As I sit and look through the thousands of pictures I took, of my month long trip to U.K., Ireland, Wales and Scotland trip this summer, I keep returning back to those of Kilmainham Jail in Dublin. Steeped in its history, its reason for existence and the tour we took through its narrow, dingy corridors and execution courtyards, fill my head up. A tour of the Kilmainham prison opens the windows to the past and gives the visitors another layer of understanding of Irish history. This was, therefore, one of the reasons why Kilmainham was a part of our itinerary.

Considered one of the most beautiful doors in Ireland, the main door of the Kilmainham Gaol ( jail/ prison) hides a haunting, uncanny past. The five snakes entwine in chains in the hydra motif design above the door and represent the five deadly sins that opened the gateway to the gallows. They were treason, murder, larceny, rape and arson. Behind these doors, men and women languished in cramped cells and fourteen freedom fighters of the Easter Rising of  1916 were executed in the yard beyond.

As the tour begins, there’s a certain sobriety in the air. Instantly, one is transported back in time and the story of the Kilmainham Gaol unfolds. Built in 1796, this Gaol not only housed men and women but children as young as seven years old, were imprisoned in cold, damp cells with only a single candle for light and heat. Since the candle was to last the prisoner for two weeks, it can well be imagined, that most of their time was spent in the cold and the dark. The Gaol was used as a depot for convicts who had been sentenced to transportation to Australia. Australia was chosen for its remoteness by the British much like the Cellular Jail in Andaman and Nicobar Islands where during India’s struggle for Independence many political leaders such as Vinayak Damodar Savarkar and Shadan Chandra Chatterji were exiled to the remote archipelago. Drawing a parallel, much like Kala Pani, many convicts were transported to Australia for petty crimes, while a significant number were political prisoners.

The Kilmainham Gaol is occupied with history but remains as one of the biggest unoccupied prisons in Europe.

Despite poor conditions and overcrowded cells, during the famine, some people committed crimes in order to be admitted into the prison, where they were at least guaranteed a basic diet. The Gaol was so crowded in those years that the prisoners slept in the corridors.

What makes Kilmainham Gaol significant to the Irish struggle for Independence? As we moved from one wing to the other, we stopped in front of the prison cells that housed famous Irish nationalists such as Robert Emmet, Charles Stuart Parnell and the leaders of the Easter Rising. As our well-informed guide narrated a brief background about the Irish Struggle for Independence, we connected deeper with the spirits of the brave men that once walked the echoing corridors of this prison. On Easter Monday, April 24, 1916, a group of Irish nationalists proclaimed the establishment of the Irish Republic and, along with some 1,600 followers, staged a rebellion against the British government in Ireland. The rebels seized strategic locations in Dublin and clashed with British troops. Within a week, the insurrection had been suppressed and more than 2,000 people were dead or injured. The leaders of the rebellion soon were imprisoned in Kilmainham and executed. Leaders including Padraig Pearse, Joseph Plunkett and Thomas Clarke were hailed as martyrs. In 1921, a treaty was signed that declared the Irish Free State or the modern-day Republic of Ireland.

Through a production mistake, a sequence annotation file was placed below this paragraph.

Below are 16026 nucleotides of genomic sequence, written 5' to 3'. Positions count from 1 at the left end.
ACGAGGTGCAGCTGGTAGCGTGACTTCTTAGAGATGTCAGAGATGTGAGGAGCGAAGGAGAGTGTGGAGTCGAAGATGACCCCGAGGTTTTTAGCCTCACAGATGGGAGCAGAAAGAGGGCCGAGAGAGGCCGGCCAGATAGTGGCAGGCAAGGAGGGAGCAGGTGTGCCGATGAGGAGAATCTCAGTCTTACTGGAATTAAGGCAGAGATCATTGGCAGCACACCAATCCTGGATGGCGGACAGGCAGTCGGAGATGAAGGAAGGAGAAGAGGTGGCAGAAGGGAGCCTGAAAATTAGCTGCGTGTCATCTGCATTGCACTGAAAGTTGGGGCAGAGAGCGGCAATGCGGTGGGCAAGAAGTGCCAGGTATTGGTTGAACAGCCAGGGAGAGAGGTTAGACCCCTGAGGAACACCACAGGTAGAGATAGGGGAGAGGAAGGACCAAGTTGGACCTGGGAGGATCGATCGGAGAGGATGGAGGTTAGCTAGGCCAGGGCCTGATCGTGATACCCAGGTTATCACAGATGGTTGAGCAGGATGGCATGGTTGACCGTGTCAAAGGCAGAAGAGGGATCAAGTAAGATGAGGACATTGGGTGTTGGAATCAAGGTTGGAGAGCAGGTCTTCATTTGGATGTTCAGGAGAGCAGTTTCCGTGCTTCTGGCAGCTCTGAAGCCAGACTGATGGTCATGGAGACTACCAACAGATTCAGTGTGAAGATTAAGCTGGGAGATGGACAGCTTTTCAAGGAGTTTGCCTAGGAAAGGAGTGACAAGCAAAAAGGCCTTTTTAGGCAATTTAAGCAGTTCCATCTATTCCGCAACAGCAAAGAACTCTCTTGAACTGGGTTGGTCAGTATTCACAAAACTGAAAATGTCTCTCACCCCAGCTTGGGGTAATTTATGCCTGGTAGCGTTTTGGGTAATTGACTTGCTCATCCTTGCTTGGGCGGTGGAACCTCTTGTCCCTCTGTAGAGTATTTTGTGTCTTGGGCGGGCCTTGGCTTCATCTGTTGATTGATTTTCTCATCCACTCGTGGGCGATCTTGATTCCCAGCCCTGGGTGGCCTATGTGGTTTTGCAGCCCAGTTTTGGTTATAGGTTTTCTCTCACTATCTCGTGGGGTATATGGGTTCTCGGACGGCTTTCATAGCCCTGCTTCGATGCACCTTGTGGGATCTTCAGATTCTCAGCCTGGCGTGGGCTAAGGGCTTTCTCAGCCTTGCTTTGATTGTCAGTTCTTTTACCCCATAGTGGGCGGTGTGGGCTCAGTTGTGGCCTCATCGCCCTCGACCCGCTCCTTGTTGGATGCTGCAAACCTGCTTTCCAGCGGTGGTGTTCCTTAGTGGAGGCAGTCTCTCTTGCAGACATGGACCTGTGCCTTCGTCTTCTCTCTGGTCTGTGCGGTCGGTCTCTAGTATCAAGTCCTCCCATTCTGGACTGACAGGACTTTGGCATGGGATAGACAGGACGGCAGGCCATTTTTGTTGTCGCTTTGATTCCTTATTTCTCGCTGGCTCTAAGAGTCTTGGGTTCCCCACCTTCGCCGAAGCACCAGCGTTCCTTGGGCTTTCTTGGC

The prison of Charles S. Parnell, an Irish nationalist politician, was the fanciest. Imprisoned in Kilmainham Gaol in 1882 he was released later.

The history of the gaol is very interesting and the tour, which lasts about an hour starts in the courthouse and goes into the cells and also the yard where some prisoners were executed. “The pain still lingers deep in the heart of the Irish “ our guide tells us. “Fourteen leaders of the Easter Rising were shot in the Stonebreakers’ Yard”. We see the place where James Connolly, the last of the leaders was executed. Severely wounded in a battle by his captors, he had to be carried to the courtyard tied to a chair for his execution. The prison was closed in 1924, but during the restoration, later on, a plaque was created and posted in that same courtyard, naming every single one of the brave men who died there. Their only crime was a dream of independence for Ireland.

The small yard where the prisoners were allowed to walk for one hour.

The jail decommissioned in 1924, wherein it remained unoccupied and deteriorated until the 1960s when it was finally restored and preserved as a museum. To earn some revenue, it permitted film shoots and a few popular films such as The Italian Job, The Escapist, Michael Collins have been filmed in the Gaol.

Many movies have been filmed in the Gaol.

 

Mural of a Madonna painted by Grace Gifford Plunkett while she was held during the Civil War.

A tour of the Kilmainham Gaol leaves a lasting impression. The history of sacrifice, struggle and hardship of the Irish and the spectrum of personalities who walked to the gallows for the independence of their country will forever be etched in my mind. The Kilmainham Gaol is definitely a “must go to’ place in Dublin.

Address: Inchicore Road, Kilmainham, Dublin 8

Telephone: 01-4535984

Website: Heritage Ireland – Kilmainham Gaol

Opening Times: April to September daily 9:30 AM to 6 PM (last admission 5 PM), October to March Monday to Saturday 9:30 AM to 5:30 PM (last admission 4:30 PM) and Sunday 10 AM – 6 PM (last admission 5 PM), closed December 24th, 25th, and 26th.

Travel Tip: Buy your tickets on the official website to guarantee a spot on your preferred date and time.

 

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